Pusztadobos Jewish Cemetery
The Jewish cemetery of Pusztadobos was established as early as 1863, since the oldest tombstone found in the cemetery dates to that year. The latest tombstone was erected in 1943. The cemetery is fenced and has a Holocaust memorial.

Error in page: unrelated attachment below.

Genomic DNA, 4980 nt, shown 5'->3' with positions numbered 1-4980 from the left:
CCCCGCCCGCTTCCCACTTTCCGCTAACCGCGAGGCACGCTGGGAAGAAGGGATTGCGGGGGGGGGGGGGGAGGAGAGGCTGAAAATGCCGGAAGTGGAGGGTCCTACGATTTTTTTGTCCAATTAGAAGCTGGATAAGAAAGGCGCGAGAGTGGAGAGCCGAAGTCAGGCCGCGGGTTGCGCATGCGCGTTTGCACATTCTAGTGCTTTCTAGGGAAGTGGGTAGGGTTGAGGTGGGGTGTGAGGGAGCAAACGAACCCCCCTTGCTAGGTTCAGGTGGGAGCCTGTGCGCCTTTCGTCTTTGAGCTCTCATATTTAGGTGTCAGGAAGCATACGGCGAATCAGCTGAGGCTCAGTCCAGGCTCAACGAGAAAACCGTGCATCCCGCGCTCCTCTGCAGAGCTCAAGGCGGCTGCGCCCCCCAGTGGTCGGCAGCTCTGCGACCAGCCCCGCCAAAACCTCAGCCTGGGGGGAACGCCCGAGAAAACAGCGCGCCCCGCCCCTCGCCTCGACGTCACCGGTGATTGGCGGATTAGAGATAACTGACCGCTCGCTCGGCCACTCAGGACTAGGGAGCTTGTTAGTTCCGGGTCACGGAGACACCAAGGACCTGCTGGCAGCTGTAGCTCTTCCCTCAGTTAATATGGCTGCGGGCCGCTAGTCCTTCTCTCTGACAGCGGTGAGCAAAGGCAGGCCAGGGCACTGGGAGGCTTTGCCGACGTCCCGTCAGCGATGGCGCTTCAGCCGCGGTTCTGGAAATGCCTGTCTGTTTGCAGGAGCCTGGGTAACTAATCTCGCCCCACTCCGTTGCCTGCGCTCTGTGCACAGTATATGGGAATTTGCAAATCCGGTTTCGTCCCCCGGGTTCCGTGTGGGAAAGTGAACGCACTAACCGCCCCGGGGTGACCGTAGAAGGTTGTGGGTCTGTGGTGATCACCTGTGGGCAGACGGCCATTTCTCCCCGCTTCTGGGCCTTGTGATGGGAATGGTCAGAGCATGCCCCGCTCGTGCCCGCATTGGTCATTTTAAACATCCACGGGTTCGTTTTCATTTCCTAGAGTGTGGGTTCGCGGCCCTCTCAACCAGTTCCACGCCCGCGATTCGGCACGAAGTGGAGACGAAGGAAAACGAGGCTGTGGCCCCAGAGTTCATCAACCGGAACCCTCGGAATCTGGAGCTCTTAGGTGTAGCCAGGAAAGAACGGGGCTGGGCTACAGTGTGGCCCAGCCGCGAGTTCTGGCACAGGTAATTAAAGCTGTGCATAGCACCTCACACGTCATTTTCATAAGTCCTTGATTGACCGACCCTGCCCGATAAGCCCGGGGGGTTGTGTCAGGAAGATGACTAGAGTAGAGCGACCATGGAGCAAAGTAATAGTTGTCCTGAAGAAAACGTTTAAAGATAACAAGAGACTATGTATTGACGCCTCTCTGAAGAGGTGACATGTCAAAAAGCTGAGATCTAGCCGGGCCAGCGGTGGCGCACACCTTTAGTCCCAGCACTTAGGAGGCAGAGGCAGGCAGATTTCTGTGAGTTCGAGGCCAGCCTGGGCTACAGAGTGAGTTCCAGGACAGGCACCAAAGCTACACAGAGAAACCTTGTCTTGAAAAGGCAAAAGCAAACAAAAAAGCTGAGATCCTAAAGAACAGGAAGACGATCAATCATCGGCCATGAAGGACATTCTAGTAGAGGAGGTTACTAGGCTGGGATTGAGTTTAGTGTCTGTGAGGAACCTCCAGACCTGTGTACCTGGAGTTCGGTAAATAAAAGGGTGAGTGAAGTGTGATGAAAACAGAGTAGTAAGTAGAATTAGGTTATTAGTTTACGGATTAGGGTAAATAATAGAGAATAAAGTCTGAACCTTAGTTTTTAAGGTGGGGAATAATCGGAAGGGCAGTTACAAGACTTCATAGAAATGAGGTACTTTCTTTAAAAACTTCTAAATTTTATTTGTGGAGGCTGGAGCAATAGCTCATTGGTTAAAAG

The first Jews settled in Pusztadobos at the beginning of the 19th century and the Jewish population peaked in 1880 at 93. In 1941, merely 84 Jews lived in the village. Following the Jewish Congress in 1869, the Jewish community in Pusztadobos joined the Orthodox stream (which refused to accept the decisions of Congress). The community had a synagogue, a cheder, a Chevra Kadisha (burial society), and a mikveh (ritual bath). In mid-April 1944, the Jews of Pusztadobos were forced from their homes, loaded onto carts, and confined in the Kisvarda Ghetto, where they were crowded into two rooms. On May 22 they were deported to Auschwitz. After the war, 14 survivors returned to Pusztadobos but they did not revive the Jewish community and left the village soon after.